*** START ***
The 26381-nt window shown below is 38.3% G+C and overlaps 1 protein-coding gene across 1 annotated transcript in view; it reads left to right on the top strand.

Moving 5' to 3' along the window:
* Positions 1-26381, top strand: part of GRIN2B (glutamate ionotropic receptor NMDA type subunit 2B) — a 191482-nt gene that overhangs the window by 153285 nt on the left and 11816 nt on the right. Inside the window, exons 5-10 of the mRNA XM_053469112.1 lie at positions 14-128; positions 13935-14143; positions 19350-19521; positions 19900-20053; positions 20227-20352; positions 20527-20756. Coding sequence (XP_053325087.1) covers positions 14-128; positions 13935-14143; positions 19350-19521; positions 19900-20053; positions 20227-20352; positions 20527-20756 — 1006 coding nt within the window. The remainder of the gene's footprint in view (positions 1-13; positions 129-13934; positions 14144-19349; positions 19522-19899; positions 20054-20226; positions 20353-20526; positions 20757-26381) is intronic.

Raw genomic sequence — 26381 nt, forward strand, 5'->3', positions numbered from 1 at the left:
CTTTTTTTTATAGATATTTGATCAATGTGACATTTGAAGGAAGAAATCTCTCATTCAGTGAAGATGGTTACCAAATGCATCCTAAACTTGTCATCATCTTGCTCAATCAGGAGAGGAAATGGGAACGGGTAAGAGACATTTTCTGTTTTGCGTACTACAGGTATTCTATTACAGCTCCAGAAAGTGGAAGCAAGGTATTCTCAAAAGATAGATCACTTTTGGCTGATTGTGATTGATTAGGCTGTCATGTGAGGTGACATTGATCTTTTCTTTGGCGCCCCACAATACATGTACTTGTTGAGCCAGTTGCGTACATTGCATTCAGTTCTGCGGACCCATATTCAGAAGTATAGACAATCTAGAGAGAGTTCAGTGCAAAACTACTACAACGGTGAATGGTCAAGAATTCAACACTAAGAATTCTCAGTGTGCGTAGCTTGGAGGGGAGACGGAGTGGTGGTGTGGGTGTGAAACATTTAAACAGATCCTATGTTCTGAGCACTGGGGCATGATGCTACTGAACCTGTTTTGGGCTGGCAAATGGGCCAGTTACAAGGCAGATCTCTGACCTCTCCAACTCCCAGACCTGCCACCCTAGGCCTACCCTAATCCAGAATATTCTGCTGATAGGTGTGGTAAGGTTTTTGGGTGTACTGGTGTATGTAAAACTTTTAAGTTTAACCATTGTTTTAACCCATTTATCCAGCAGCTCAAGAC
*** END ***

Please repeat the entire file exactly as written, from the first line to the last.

The 26381-nt window shown below is 38.3% G+C and overlaps 1 protein-coding gene across 1 annotated transcript in view; it reads left to right on the top strand.

Moving 5' to 3' along the window:
* Positions 1-26381, top strand: part of GRIN2B (glutamate ionotropic receptor NMDA type subunit 2B) — a 191482-nt gene that overhangs the window by 153285 nt on the left and 11816 nt on the right. Inside the window, exons 5-10 of the mRNA XM_053469112.1 lie at positions 14-128; positions 13935-14143; positions 19350-19521; positions 19900-20053; positions 20227-20352; positions 20527-20756. Coding sequence (XP_053325087.1) covers positions 14-128; positions 13935-14143; positions 19350-19521; positions 19900-20053; positions 20227-20352; positions 20527-20756 — 1006 coding nt within the window. The remainder of the gene's footprint in view (positions 1-13; positions 129-13934; positions 14144-19349; positions 19522-19899; positions 20054-20226; positions 20353-20526; positions 20757-26381) is intronic.

Raw genomic sequence — 26381 nt, forward strand, 5'->3', positions numbered from 1 at the left:
CTTTTTTTTATAGATATTTGATCAATGTGACATTTGAAGGAAGAAATCTCTCATTCAGTGAAGATGGTTACCAAATGCATCCTAAACTTGTCATCATCTTGCTCAATCAGGAGAGGAAATGGGAACGGGTAAGAGACATTTTCTGTTTTGCGTACTACAGGTATTCTATTACAGCTCCAGAAAGTGGAAGCAAGGTATTCTCAAAAGATAGATCACTTTTGGCTGATTGTGATTGATTAGGCTGTCATGTGAGGTGACATTGATCTTTTCTTTGGCGCCCCACAATACATGTACTTGTTGAGCCAGTTGCGTACATTGCATTCAGTTCTGCGGACCCATATTCAGAAGTATAGACAATCTAGAGAGAGTTCAGTGCAAAACTACTACAACGGTGAATGGTCAAGAATTCAACACTAAGAATTCTCAGTGTGCGTAGCTTGGAGGGGAGACGGAGTGGTGGTGTGGGTGTGAAACATTTAAACAGATCCTATGTTCTGAGCACTGGGGCATGATGCTACTGAACCTGTTTTGGGCTGGCAAATGGGCCAGTTACAAGGCAGATCTCTGACCTCTCCAACTCCCAGACCTGCCACCCTAGGCCTACCCTAATCCAGAATATTCTGCTGATAGGTGTGGTAAGGTTTTTGGGTGTACTGGTGTATGTAAAACTTTTAAGTTTAACCATTGTTTTAACCCATTTATCCAGCAGCTCAAGAC